And a different financial picture. There is some truth to the stereotype of the Jaguar-driving, golf-playing internist. But as more Vermont doctors affiliate with hospitals — the figure is now about 60 percent, reports Burlington health care expert Jeanne Keller — their incomes are declining. Between 1995 and 2003, the average inflation-adjusted incomes of physicians dropped 7.1 percent, from $180,930 to $168,122.

One survival strategy being employed by an increasing number of private practices is “concierge medicine.” Physicians require their patients to pay a monthly fee — which is not covered by insurance — for improved access to the doc. It’s akin to keeping an attorney on retainer. Patients don’t have to wait as long to see their health care provider, since concierge doctors tend to have fewer patients overall. Meanwhile, docs can spend more time with each patient, because they get paid either way; their compensation is no longer dependent on an accepted diagnosis and its corresponding insurance reimbursement code.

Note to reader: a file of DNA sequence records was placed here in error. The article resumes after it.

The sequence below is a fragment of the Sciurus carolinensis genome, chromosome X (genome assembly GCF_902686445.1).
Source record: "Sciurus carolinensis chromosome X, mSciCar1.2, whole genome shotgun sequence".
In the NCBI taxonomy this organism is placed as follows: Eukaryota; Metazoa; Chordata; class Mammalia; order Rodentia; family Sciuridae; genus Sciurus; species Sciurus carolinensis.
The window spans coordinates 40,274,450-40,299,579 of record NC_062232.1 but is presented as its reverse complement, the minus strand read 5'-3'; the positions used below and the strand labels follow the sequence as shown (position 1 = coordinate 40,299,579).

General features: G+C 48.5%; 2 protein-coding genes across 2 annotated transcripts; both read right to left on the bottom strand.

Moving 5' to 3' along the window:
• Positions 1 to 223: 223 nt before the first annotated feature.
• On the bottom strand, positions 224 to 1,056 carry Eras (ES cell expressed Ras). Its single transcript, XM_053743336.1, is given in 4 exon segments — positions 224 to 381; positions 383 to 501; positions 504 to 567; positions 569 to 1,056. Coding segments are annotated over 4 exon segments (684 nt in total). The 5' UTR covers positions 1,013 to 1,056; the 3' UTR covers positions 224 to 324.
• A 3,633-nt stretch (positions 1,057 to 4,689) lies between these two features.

But concierge medicine has its critics. They warn it creates a two-tiered system of medical care that benefits the wealthy. In April, the New York Times reported the AMA’s written policy on concierge medical practices states that, while it’s part of the “pluralism in the delivery and financing of health care,” it also raises “ethical concerns that warrant careful attention.”

Currently, only one doctor in the Burlington area appears to be practicing concierge medicine. Frank Landry declined an interview request to talk about his business, and the VMS’ Harrington was unaware of any other physicians using that approach.